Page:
Helping People Back to Choir

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VFPlogoI don’t know if there has been any attempt to gather data about the overall state of choral singing since covid, but all the anecdotal information I’m coming across suggests that choirs are mostly back up and going, but depleted. A few groups didn’t make it through and disbanded – not necessarily directly because of the pandemic, but the stresses of the situation brought underlying problems to breaking point. A few groups, meanwhile, have come back with increased numbers and are facing the enviable challenge of integrating a high proportion of new singers all at once.

Most, however, seem to be reporting a drop in numbers of about 30% from pre-covid levels. The first ones lost were those who opted out during the zoom era, either finding the whole online rehearsing thing presented too many obstacles for them, or dropping out after a while because they found the experience unsatisfactory. Some of these singers have come back on return to live singing, but not all.

Others stayed with their choirs through the remote rehearsals, but have not returned to live singing. For some, the issue was still covid itself – they did not feel safe returning to large group activities. Others found that once they could get out and about again, they had higher priorities for what they wanted to catch up on – going places and seeing people they had missed out on for too long. (This response seems also to have had a significant impact on attendance amongst those who have returned.)

But I suspect that for many of those yet to reappear – whether or not they participated in online activities – there isn’t a single identifiable reason for not coming back. I’m drawing inferences here from limited information: by definition you have less insight into the situations of those who are absent. From the conversations I have had, and which have been relayed to me, though, it seems that there is a mixture of a certain loss of confidence combined with a load of life stuff.

Life stuff happens all the time of course, though for many it has become more complex through the last two years. But when you are in the swing of doing something, life stuff doesn’t get in the way of it so much – in fact, choir can provide both an escape from it and a valuable support network. When you’re out of practice, it’s a whole different proposition. Getting both voice and brain back into choir mode is going to demand more of your mental and emotional energy than it takes to keep going once you’re up and going.

Those of us who have been through the process of restarting can remember how the voices weren’t in best shape when we first resumed, and how cognitively tiring it was to be that over-stimulated. Our missing singers aren’t wrong to feel a bit daunted at the prospect. It is quite rational to want to clear some of the other stuff out of the way to make headspace for it. And the first step, as in so many things, is the hardest.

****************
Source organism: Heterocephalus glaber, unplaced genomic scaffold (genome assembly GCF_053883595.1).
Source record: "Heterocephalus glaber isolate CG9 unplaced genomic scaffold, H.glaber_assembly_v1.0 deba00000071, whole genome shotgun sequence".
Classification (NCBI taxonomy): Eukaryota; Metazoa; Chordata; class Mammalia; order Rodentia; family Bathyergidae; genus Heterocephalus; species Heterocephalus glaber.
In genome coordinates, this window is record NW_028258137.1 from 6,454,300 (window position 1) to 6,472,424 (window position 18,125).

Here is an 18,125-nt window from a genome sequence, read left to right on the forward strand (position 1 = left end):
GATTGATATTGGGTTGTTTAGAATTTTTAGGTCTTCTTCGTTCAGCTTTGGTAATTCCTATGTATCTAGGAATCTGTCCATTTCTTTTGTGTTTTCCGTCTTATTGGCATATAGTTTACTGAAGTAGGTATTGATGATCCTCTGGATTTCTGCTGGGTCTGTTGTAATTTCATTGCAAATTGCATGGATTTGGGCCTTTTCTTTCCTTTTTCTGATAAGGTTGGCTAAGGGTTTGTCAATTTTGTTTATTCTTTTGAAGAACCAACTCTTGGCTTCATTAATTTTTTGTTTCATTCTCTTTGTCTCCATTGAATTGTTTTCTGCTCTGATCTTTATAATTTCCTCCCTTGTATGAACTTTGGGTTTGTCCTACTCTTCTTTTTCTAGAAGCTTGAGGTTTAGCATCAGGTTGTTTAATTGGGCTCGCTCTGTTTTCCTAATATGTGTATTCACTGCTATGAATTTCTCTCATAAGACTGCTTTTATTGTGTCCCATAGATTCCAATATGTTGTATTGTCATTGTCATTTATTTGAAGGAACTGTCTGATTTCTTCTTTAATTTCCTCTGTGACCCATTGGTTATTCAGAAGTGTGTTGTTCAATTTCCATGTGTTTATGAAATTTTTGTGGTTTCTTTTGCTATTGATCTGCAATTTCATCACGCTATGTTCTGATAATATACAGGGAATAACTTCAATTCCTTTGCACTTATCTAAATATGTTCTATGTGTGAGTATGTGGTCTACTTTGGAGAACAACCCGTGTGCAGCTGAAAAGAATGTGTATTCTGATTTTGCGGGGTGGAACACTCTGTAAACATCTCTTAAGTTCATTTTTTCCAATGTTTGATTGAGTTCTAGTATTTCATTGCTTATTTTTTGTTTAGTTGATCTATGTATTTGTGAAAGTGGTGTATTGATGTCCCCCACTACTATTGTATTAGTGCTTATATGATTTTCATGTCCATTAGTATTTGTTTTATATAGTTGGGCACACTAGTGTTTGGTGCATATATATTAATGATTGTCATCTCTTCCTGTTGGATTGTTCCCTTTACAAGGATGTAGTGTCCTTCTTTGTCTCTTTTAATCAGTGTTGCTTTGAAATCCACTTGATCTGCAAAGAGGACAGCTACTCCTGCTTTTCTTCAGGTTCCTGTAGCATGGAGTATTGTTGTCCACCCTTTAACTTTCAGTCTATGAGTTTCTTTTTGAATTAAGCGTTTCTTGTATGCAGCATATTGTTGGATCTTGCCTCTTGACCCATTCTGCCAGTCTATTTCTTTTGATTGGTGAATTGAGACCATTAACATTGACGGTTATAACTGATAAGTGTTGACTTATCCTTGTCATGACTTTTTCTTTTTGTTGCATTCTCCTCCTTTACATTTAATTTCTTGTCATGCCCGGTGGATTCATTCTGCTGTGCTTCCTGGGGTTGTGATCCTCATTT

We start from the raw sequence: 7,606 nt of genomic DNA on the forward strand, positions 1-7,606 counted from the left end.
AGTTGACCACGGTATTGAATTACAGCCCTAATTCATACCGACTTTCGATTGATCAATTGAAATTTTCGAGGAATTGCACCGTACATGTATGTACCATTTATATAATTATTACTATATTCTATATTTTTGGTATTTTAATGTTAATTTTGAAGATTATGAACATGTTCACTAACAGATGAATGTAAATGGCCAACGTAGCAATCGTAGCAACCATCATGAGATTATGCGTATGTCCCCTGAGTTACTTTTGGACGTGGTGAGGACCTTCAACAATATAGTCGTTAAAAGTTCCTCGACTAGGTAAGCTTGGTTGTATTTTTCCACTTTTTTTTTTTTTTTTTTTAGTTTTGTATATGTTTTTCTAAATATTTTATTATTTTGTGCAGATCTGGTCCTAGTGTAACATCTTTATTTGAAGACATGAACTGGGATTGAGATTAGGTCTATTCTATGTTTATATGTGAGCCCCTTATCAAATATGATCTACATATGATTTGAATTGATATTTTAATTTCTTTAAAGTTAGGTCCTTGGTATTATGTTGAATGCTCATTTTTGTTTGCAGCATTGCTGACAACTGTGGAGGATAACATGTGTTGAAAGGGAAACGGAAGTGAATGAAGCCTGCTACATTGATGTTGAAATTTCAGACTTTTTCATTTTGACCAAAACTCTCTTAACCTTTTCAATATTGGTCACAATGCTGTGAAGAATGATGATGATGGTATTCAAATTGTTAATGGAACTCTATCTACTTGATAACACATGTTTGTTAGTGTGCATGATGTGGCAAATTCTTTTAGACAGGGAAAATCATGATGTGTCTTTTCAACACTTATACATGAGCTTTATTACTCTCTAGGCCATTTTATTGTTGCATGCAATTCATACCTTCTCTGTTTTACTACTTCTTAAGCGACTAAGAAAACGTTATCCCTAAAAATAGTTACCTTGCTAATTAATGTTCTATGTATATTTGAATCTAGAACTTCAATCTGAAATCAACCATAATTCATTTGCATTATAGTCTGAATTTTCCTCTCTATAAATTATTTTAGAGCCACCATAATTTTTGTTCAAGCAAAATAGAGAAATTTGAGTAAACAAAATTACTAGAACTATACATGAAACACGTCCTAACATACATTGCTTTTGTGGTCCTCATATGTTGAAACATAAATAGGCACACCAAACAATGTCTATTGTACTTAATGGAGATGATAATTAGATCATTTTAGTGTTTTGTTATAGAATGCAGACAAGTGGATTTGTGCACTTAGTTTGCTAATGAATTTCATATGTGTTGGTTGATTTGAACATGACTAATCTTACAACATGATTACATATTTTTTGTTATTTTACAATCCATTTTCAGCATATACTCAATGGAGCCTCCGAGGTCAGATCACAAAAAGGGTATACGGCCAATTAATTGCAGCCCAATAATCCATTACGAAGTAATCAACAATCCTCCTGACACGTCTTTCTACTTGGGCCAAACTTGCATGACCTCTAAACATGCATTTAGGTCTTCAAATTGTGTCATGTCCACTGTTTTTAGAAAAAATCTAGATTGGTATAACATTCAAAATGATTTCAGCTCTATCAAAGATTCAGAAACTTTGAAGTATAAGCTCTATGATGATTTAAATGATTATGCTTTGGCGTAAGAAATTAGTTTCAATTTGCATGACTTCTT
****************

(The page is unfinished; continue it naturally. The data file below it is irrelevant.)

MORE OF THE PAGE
One of the things about confidence, however, is that it follows action. If you wait until you feel confident to do something, you’ll never start. (This is the conversation I usually have with people about readiness to perform.) It’s an interestingly different set of obstacles with returning singers than with completely new members. Novices come in without expectations of themselves; if you know you are new, you accept that your skills will be less developed than everyone else’s at first. Returning singers come with knowledge of both what is required and what is possible, and therefore the capacity to gauge the extent to which they don’t measure up to their past selves. They’ll likely be far more judgemental about their current capacities than either their conductors or their fellow singers will be.

One of the goals of the Vocal Freedom Project is to support people in this position. It removes a lot of the pressures people experience when returning to choir - the demands of repertoire knowledge, the need to be ready to perform – and creates a space in which people can reconnect with their voices and find out what they have become.

Because of course none of us have emerged from the last two years the same as we went in. The passage of time would change us whatever happened, but the strange dislocations our lives have gone through have changed how we act, how we think, how we feel. It is only to be expected that it will also have changed how we sing. The Vocal Freedom Project aims to help people make friends with the new possibilities that emerge, sonically, expressively, so they can return to ensemble singing with more confidence in what their contribution will be.

Part of helping people come back, that is, lies in helping people move forward.

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